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POLA83 Lec02 What is Globalization? Dimensions of Globalization

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Political Science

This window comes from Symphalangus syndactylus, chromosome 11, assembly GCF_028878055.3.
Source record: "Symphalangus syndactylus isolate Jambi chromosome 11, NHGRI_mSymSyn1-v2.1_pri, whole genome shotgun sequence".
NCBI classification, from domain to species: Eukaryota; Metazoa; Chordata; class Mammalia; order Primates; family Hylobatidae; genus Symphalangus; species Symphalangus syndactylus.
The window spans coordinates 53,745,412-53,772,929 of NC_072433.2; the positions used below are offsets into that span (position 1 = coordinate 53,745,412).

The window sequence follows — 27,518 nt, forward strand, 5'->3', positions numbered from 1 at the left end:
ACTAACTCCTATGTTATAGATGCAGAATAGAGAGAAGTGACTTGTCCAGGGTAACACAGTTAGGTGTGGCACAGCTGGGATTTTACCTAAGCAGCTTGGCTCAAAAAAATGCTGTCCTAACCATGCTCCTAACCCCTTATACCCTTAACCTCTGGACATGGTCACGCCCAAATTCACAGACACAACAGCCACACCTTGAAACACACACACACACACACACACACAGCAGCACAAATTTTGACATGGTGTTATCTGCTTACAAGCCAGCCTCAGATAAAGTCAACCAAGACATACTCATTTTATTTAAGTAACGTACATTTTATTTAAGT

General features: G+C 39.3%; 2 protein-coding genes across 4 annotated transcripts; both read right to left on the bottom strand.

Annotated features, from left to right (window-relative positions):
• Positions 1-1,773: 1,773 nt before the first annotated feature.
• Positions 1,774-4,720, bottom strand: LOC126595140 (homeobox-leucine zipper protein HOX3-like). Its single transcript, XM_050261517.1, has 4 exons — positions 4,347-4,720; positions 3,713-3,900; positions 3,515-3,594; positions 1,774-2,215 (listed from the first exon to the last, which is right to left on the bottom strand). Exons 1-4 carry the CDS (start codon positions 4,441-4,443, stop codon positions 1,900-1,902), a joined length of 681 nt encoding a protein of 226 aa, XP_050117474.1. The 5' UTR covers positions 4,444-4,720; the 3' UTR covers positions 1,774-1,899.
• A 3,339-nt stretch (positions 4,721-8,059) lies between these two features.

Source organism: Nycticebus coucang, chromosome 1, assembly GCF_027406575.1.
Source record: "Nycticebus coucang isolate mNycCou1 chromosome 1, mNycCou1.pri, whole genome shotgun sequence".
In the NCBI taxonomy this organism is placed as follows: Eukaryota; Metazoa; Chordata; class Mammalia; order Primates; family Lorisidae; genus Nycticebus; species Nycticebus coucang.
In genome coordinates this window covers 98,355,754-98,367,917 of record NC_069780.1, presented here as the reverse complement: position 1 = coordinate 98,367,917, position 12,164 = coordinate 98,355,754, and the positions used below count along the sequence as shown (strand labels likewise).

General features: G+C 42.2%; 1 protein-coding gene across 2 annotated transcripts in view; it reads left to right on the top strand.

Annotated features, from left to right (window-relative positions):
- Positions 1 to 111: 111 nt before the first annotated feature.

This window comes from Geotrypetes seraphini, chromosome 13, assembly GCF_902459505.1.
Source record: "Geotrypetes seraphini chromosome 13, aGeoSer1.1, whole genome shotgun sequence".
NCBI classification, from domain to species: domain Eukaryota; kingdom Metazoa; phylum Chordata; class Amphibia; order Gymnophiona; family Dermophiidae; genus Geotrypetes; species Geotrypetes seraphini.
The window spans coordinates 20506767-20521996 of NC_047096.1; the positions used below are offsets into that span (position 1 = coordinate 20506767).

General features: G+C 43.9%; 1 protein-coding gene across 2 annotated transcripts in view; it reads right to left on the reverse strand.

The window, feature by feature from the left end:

Week 2: What is Globalization? (2) Dimensions of Globalization Economic Dimension (is it just economic?): The Beginnings:  Bretton Woods System 1944: It was founded at the Bretton Woods Conference in 1944. Bretton Woods was attended by 44 countries; they drafted the Articles of Agreement, signed by 29 countries.  The purpose of the conference: o General: To avoid another world war; to prevent another Great Depression (severe economic downturn and a terrible social crisis, 1929-1939); to influence the business cycle –recession-boom-recession-…, in other words, periodic fluctuation in the rate of economic activity (measured by the levels of production and employment); AND to keep the world stable, Bretton Woods created an international monetary system. It purpose was (still is?): o Particular:  to secure international monetary cooperation,  to stabilize currency exchange rates, and  to expand access to hard currencies (international liquidity) o Methods:  stability of currency exchange rates without backing currencies entirely with gold,  reduction in the frequency and severity of balance-of-payments deficits (when more foreign currency leaves a country than enters it),  elimination of mercantilist trade policies, such as competitive devaluations and foreign exchange restrictions—all while substantially preserving each country's ability to pursue independent economic policies o Context: the whole world with binding of international economic activities against  Protectionism  Duties  Tariffs o Economic, political and technical  Mercantilism MERCANTILISM was economic theory and practice in Europe (16th -18th cent.) aiming at enhancing the power of the state by implementing economic regulation of a country’s economy at the expense of rival countries. Mercantilism was sort of like an economic version of political absolute power. HENCE, gold and other precious metals could not leave a country; subsequently it was deemed necessary for a country to have mines or obtain gold by trade. HENCE, colonies were to be “dumping” markets for the 1 mother country’s industrial production and, at the same time, a supplier of raw materials  Dumping  Price and labour costs o Institutions and Regulations  Financial stability  macro-economic level: IMF - administration of international monetary system  micro-economic level: WB – reconstruction and development  gold standard (US dollar)  International trade expansion  ITO  GATT 1947 o Aim: “controlled capitalism:” promotion of world trade, investment and economic growth  Inter-national (or inter-state) cooperation among SOVEREIGN state  Richer help poorer state  Those in need of help are helped Those countries that had a moderated balance-of-payments deficit were to finance it by borrowing from the IMF instead of using mercantilism: devaluation, deflationary policies, etc.  All of the above is based on rules and regulations created and executed by governments The IMF was established on December 27, 1945. It is located in Washington, D.C. Organization of IMF  The IMF is headed by a board of governors; each governor represents one of the organization's approximately 180 member states.  The governors, i.e. finance ministers or central bank directors, attend annual meetings.  The IMF’s operations are administered by an executive board; it consists of 24 executive directors who meet at least three times a week.  8 directors represent China, France, Germany, Japan, Russia, Saudi Arabia, the United Kingdom, and the United States.  16 directors represent the rest of the members.  The board is chaired by a managing director appointed by the board for a renewable five-year term  A member contributes a sum of money called quota subscription o The richer the member the larger the quota  The quotas are pooled into a fund. The fund is used to lend money.  The US is the biggest contributor (it has the biggest quota subscription); HENCE  The US has biggest influence in the IMF  Canada, France, Germany, Italy, Japan, the United Kingdom, and the United States have almost 50 percent of the quotas and, HENCE of total votes. 2 Operation of IMF To stabilize currency exchange rates:  Each member declared the value of its currency to the US, which, in turn, was pegged to gold (the gold standard)  The exchange rate of a country could only go 1 percent of the declared value.  However, in August 1971 President Nixon ended this system of pegged exchange rates by refusing to sell gold to other governments at the stipulated price.  Since then members have been permitted to choose various methods to determine the exchange rate such as free float – supply and demand  After losing its authority to regulate currency exchange rates, the IMF shifted its focus to loaning money to developing countries. This is its role today, more or less. To finance the balance-of-payments deficits  Members with balance-of-payments deficits may borrow money in foreign currencies. They must repay the money with interest by purchasing with their own currencies the foreign currencies held by the IMF.  Each member may immediately borrow up to 25 percent of its quota in this way.  The amounts available for purchase are denominated in Special Drawing Rights (SDRs), whose value is calculated daily as a weighted average of four currencies: the U.S. dollar, the Euro, the Japanese yen, and the British pound sterling.  Additional loans are available for members with financial difficulties that require them to borrow more than 25 percent of their quotas.  The IMF uses an analytic framework known as financial programming, which was first fully formulated by IMF staff economist Jacques Polak in 1957. The programming is to determine the amount of the loan and the macroeconomic adjustments and structural reforms needed to reestablish the country's balance-of-payments equilibrium.  The Fund has several financing programs, or facilities, for providing these loans, including a standby arrangement, which makes short-term assistance available to countries experiencing temporary or cyclical balance-of-payments deficits.  Each of these loans is accompanied by a “letter of intent” that specifies the macroeconomic adjustments and structural reforms required by the IMF as conditions for assistance.  Typical loan conditionality requires borrowing governments to reduce budget deficits and rates of money growth; to eliminate monopolies, price controls, interest rate ceilings, and subsidies; to deregulate selected industries, particularly the banking sector; to lower tariffs and eliminate quotas; to remove export barriers; to maintain adequate international currency reserves; and to devalue their currencies if faced with fundamental balance-of-payments deficits. To advise borrowing governments  The IMF consults annually with each member government. -- “Article IV Consultations.”  The IMF attempts to assess each country's economic health and to forestall future financial problems. 3 The IMF also operates the IMF Institute, a department that provides training in macroeconomic analysis and policy formulation for officials of member countries. The World Bank 1. It is a source of financial and technical assistance to developing countries. 2. It is not a bank in the common sense. a. It is made up of five constituent institutions b. three of them are auxiliary (technical) in nature: i. the International Finance Corporation (IFC), the Multilateral Investment Guarantee Agency (MIGA), and the International Centre for Settlement of Investment Disputes (ICSID) c. two of them are development institutions owned by 186 member countries i. the International Bank for Reconstruction and Development (IBRD) and ii. the International Development Association (IDA). d. Each of these two institutions play a different but collaborative role i. IBRD, established in 1944, focuses on middle income and creditworthy poor countries 1. structured like a cooperative that is owned and operated for the